Generalized Method of Moments - Description


Suppose the available data consists of T iid observations {Yt }t = 1,...,T, where each observation Yt is an n-dimensional multivariate random variable. The data comes from a certain statistical model, defined up to an unknown parameter θ ∈ Θ. The goal of the estimation problem is to find the “true” value of this parameter, θ0, or at least a reasonably close estimate.

In order to apply GMM there should exist a vector-valued function g(Y,θ) such that

 m(\theta_0) \equiv \operatorname{E}=0,

where E denotes expectation, and Yt is a generic observation, which are all assumed to be iid. Moreover, function m(θ) must not be equal to zero for θθ0, or otherwise parameter θ will not be identified.

The basic idea behind GMM is to replace the theoretical expected value E with its empirical analog — sample average:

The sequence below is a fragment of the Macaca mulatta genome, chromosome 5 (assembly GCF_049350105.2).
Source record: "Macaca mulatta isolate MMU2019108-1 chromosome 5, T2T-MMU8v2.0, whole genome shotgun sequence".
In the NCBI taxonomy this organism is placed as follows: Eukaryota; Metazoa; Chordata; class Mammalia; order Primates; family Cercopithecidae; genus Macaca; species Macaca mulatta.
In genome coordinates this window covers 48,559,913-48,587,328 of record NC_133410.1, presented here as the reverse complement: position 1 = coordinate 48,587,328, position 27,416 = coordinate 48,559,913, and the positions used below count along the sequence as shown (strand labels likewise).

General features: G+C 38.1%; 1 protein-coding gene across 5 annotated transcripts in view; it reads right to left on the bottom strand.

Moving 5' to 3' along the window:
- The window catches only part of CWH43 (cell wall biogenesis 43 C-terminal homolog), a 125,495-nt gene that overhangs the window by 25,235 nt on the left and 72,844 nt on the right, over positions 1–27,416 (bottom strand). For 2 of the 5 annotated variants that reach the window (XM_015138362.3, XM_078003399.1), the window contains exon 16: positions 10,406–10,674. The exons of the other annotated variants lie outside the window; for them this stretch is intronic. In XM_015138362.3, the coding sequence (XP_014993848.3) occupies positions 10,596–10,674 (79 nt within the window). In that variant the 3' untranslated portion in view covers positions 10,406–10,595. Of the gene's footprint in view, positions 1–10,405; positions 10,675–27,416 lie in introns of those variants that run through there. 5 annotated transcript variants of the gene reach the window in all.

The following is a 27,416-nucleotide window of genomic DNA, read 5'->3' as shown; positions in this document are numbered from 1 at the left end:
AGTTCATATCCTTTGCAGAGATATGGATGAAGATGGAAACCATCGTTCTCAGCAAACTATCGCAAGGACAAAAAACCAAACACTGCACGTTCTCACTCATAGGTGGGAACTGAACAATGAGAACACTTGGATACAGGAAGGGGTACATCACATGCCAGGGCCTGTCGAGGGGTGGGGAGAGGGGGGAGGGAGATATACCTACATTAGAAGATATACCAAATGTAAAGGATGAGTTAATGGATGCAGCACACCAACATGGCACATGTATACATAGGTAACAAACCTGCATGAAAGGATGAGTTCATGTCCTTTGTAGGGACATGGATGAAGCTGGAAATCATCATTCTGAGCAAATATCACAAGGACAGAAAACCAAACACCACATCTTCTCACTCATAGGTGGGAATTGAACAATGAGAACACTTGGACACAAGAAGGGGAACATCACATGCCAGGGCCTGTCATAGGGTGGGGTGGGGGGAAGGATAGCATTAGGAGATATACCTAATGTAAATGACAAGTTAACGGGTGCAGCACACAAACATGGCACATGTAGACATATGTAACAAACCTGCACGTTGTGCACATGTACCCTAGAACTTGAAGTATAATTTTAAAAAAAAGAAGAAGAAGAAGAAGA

\hat{m}(\theta) = \hat{\operatorname{E}}\big \equiv \frac{1}{T}\sum_{t=1}^T g(Y_t,\theta)

and then to minimize the norm of this expression with respect to θ.

By the law of large numbers, for large values of T, and thus we expect that . The generalized method of moments looks for a number which would make as close to zero as possible. Mathematically, this is equivalent to minimizing a certain norm of (norm of m, denoted as ||m||, measures the distance between m and zero). The properties of the resulting estimator will depend on the particular choice of the norm function, and therefore the theory of GMM considers an entire family of norms, defined as

 \| \hat{m}(\theta) \|^2_{W} = \hat{m}(\theta)'\,W\hat{m}(\theta),

where W is a positive-definite weighting matrix, and m′ denotes transposition. In practice, the weighting matrix W is computed based on the available data set, which will be denoted as . Thus, the GMM estimator can be written as

 \hat\theta = \operatorname{arg}\min_{\theta\in\Theta} \bigg(\frac{1}{T}\sum_{t=1}^T g(Y_t,\theta)\bigg)' \hat{W} \bigg(\frac{1}{T}\sum_{t=1}^T g(Y_t,\theta)\bigg)

Under suitable conditions this estimator is consistent, asymptotically normal, and with right choice of weighting matrix asymptotically efficient.

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